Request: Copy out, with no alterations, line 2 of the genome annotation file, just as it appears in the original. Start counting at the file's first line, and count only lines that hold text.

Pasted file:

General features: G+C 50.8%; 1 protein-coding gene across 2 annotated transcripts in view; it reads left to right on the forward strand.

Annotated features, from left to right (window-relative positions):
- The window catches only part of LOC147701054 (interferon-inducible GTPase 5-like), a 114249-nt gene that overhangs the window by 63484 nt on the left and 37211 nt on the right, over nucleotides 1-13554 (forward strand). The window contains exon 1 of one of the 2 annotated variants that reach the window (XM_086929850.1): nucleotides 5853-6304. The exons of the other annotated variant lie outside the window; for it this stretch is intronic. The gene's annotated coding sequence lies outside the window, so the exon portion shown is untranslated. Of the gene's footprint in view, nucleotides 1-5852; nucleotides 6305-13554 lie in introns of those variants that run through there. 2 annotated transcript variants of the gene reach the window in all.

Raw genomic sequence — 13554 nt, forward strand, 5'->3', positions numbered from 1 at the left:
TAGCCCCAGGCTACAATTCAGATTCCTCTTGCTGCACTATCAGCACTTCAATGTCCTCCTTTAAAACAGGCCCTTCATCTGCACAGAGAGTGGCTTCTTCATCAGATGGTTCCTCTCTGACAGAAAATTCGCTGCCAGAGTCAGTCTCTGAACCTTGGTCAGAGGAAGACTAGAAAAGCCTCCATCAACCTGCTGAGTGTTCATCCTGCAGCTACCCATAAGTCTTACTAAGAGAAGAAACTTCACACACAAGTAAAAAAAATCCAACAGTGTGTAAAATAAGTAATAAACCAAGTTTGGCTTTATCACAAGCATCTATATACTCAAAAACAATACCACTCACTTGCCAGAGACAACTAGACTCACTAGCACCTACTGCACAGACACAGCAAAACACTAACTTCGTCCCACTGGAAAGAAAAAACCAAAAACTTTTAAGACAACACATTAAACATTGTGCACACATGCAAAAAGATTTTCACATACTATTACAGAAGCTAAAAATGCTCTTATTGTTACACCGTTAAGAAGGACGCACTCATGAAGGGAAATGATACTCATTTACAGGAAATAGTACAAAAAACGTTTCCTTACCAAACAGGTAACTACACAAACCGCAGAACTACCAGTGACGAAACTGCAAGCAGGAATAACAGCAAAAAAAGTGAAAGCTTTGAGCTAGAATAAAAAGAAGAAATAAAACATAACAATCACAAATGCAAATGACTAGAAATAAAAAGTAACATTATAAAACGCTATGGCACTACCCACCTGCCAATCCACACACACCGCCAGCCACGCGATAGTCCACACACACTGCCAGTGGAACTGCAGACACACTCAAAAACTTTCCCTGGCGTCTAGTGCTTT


Annotated features, from left to right (window-relative positions):